Money for rescue dog may aid others

`Barney fund' remainder eyed for search canines

August 02, 1999|By Dennis O'Brien | Dennis O'Brien,SUN STAFF

Call it Barney's legacy.

Barney, a rescue dog owned by a Baltimore County firefighter, was diagnosed with cancer in 1996, and a campaign to raise money for his treatment netted $48,900 over seven months.

Barney's treatment cost $16,700 before he died in 1997, and the balance of the money has been sitting in county coffers since. But the County Council is expected to award that money tonight to a fledgling canine search and rescue group operated by another Baltimore County firefighter from his Mount Washington home.

"It seems like it's in keeping with the nature of the original donations," council Chairman Kevin B. Kamenetz, a Pikesville-Randallstown Democrat, said last week.

Bruce Snyder, who founded Chesapeake Search and Rescue Dog Association two years ago, said the money will purchase radios, clothing and other equipment, pay for an educational videotape about the group's work and fund training courses for handlers and their dogs.

Snyder said he will donate 20 percent of the funds to county police to train police dogs. Another 20 percent will be distributed to the eight other canine search and rescue groups operating in Maryland, Delaware, Virginia and southern New Jersey, he said.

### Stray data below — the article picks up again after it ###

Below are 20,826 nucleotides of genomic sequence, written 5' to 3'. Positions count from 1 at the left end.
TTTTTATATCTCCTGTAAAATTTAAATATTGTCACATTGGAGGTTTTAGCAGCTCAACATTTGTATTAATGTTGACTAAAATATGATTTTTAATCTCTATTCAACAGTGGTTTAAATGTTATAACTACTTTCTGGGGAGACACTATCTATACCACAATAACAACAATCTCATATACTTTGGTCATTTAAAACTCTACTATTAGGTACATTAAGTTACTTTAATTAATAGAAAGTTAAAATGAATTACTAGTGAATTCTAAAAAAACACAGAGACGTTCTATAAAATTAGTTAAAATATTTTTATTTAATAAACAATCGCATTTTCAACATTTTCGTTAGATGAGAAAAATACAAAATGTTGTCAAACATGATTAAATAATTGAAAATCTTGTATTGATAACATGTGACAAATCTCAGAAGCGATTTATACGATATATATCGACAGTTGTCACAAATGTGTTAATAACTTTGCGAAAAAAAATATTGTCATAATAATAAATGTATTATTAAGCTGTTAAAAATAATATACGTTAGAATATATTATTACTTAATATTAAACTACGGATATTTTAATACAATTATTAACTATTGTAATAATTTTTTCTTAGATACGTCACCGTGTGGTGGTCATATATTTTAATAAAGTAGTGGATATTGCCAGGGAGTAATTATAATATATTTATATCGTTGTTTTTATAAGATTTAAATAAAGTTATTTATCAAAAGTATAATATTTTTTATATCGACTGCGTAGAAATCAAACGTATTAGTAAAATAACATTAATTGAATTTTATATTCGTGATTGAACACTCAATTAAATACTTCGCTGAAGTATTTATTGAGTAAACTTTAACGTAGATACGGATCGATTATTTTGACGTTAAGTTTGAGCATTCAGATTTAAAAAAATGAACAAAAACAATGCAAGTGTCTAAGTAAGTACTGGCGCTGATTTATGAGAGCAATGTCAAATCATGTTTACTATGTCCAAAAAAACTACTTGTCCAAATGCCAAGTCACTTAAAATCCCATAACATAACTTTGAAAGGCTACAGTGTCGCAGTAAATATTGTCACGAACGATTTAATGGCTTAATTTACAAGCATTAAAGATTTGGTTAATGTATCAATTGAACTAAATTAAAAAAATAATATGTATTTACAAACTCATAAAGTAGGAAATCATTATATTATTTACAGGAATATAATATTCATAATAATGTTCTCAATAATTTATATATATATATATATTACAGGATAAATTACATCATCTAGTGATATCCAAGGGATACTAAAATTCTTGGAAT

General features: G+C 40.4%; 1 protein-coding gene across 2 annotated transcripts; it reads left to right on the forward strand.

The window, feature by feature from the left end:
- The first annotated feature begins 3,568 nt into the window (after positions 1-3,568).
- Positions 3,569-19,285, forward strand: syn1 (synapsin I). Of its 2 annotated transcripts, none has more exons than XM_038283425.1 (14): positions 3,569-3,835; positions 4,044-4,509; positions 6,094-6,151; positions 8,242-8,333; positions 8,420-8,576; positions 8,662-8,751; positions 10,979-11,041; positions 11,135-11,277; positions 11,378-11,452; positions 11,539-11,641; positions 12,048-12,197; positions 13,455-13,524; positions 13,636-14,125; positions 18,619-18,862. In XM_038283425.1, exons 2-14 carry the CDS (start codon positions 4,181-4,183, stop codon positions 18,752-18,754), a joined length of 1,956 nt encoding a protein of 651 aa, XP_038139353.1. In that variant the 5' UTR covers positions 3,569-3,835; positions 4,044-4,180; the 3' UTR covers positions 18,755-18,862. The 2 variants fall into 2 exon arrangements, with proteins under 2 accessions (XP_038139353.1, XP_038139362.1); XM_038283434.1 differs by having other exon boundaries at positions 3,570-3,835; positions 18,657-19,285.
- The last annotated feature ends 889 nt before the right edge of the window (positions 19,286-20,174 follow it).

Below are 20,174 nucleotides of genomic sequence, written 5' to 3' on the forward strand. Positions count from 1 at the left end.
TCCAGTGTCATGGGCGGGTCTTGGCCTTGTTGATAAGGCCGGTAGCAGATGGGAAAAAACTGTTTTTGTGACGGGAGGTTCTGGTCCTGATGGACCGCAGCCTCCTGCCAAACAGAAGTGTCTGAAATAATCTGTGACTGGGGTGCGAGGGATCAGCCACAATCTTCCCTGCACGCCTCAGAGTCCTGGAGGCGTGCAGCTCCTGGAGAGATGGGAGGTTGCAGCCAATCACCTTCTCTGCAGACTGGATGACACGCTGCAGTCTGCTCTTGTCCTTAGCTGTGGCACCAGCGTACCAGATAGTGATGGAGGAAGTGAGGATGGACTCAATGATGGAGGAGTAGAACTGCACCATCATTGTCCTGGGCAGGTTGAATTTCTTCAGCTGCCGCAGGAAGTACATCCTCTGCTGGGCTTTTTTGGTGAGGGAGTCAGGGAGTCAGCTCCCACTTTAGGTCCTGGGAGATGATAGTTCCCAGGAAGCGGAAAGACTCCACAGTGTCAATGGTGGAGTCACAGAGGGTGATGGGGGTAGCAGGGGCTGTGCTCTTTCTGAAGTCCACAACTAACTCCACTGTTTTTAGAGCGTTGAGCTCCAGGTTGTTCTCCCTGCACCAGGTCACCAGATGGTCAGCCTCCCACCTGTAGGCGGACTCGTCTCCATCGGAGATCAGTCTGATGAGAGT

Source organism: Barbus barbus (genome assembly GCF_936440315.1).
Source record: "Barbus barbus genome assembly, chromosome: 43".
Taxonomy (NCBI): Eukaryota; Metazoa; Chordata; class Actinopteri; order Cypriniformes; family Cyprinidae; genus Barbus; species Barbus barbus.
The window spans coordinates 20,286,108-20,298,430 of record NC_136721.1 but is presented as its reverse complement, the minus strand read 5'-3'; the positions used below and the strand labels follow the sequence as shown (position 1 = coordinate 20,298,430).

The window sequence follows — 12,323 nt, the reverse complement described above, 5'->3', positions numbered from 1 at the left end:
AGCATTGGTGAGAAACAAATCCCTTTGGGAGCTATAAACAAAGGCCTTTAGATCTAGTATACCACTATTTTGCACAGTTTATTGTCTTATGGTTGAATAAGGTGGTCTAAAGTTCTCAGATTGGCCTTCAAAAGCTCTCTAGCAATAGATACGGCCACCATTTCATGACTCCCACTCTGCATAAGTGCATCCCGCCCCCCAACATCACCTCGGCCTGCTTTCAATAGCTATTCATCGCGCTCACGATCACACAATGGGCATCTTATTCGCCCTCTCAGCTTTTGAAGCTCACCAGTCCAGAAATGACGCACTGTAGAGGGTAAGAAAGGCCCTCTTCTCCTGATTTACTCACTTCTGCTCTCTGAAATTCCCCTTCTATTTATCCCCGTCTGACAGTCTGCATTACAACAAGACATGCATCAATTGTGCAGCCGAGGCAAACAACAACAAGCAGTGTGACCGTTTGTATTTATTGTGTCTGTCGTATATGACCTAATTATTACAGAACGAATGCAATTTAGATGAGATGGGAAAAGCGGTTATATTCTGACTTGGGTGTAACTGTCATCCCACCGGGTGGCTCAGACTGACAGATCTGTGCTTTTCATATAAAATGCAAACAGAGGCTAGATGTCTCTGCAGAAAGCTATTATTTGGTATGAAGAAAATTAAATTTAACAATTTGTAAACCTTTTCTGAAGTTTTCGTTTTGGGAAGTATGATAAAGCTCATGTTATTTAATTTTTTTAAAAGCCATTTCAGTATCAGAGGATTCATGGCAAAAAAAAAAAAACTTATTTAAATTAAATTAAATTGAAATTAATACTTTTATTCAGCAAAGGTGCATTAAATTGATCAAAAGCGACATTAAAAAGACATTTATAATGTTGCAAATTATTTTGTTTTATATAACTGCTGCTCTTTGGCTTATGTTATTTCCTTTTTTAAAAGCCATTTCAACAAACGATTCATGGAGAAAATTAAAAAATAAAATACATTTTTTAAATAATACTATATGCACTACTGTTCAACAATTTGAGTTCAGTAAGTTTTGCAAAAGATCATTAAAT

Rescue officials say that Snyder's group and others like it perform a vital service.

"The main advantage is they can cover a huge area in a short amount of time," said Cole Brown, search and rescue coordinator for State Forest and Park Service of the Department of Natural Resources.

Cole said a search for a missing person over a square mile of woods would take 260 human volunteers about three hours. Three dogs can cover the same area in the same time.

He said search and rescue dogs from Snyder's group are called out about 50 times a year in Maryland.

Snyder requested the funds 10 months ago and has been lobbying for them since. He has argued that his organization has become more important because county officials disbanded the Fire Department's three-dog canine unit last fall in a cost-cutting move.

Snyder acknowledged that the Baltimore County Police Department's 34-dog canine unit responds first to any county search and rescue operation.

"We might go a month and only have one call, and then we'll have three in a week," Snyder said.

Snyder's dog, a 4-year-old golden retriever named Riggs, was called out in 1996 to look for victims in the wreckage of tornado- damaged houses in Carroll County. That year, Riggs also pinpointed the buried remains of two women killed in Southwest Baltimore.

Over the years, Riggs has combed through woods and fields to find dozens of missing children and nursing home patients.

Pub Date: 8/02/99

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